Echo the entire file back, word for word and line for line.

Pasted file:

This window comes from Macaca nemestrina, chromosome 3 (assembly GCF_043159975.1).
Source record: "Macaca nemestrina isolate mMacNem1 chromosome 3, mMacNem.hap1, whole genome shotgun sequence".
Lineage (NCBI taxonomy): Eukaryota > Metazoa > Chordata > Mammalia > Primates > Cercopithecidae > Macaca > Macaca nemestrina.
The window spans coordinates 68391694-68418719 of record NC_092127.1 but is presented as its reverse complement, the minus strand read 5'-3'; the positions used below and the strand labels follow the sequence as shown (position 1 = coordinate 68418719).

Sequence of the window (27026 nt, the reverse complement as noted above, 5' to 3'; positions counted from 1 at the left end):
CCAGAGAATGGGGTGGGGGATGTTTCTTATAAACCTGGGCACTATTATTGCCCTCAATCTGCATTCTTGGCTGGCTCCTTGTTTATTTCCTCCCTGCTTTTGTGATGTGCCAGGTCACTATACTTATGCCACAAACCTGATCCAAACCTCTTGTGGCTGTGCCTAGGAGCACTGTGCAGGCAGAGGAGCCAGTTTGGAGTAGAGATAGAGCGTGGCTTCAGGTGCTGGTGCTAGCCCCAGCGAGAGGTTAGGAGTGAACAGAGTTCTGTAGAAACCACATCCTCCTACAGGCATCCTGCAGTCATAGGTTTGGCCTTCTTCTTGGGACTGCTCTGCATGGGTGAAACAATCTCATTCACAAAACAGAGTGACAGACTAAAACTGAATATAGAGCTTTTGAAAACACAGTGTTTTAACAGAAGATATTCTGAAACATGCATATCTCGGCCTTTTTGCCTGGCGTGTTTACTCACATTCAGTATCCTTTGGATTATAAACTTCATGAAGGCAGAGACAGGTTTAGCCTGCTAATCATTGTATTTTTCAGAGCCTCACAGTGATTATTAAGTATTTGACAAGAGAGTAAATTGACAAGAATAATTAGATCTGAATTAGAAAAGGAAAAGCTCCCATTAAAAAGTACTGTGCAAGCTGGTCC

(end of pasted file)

This window comes from Macaca nemestrina, chromosome 3 (assembly GCF_043159975.1).
Source record: "Macaca nemestrina isolate mMacNem1 chromosome 3, mMacNem.hap1, whole genome shotgun sequence".
Lineage (NCBI taxonomy): Eukaryota > Metazoa > Chordata > Mammalia > Primates > Cercopithecidae > Macaca > Macaca nemestrina.
The window spans coordinates 68391694-68418719 of record NC_092127.1 but is presented as its reverse complement, the minus strand read 5'-3'; the positions used below and the strand labels follow the sequence as shown (position 1 = coordinate 68418719).

Sequence of the window (27026 nt, the reverse complement as noted above, 5' to 3'; positions counted from 1 at the left end):
CCAGAGAATGGGGTGGGGGATGTTTCTTATAAACCTGGGCACTATTATTGCCCTCAATCTGCATTCTTGGCTGGCTCCTTGTTTATTTCCTCCCTGCTTTTGTGATGTGCCAGGTCACTATACTTATGCCACAAACCTGATCCAAACCTCTTGTGGCTGTGCCTAGGAGCACTGTGCAGGCAGAGGAGCCAGTTTGGAGTAGAGATAGAGCGTGGCTTCAGGTGCTGGTGCTAGCCCCAGCGAGAGGTTAGGAGTGAACAGAGTTCTGTAGAAACCACATCCTCCTACAGGCATCCTGCAGTCATAGGTTTGGCCTTCTTCTTGGGACTGCTCTGCATGGGTGAAACAATCTCATTCACAAAACAGAGTGACAGACTAAAACTGAATATAGAGCTTTTGAAAACACAGTGTTTTAACAGAAGATATTCTGAAACATGCATATCTCGGCCTTTTTGCCTGGCGTGTTTACTCACATTCAGTATCCTTTGGATTATAAACTTCATGAAGGCAGAGACAGGTTTAGCCTGCTAATCATTGTATTTTTCAGAGCCTCACAGTGATTATTAAGTATTTGACAAGAGAGTAAATTGACAAGAATAATTAGATCTGAATTAGAAAAGGAAAAGCTCCCATTAAAAAGTACTGTGCAAGCTGGTCC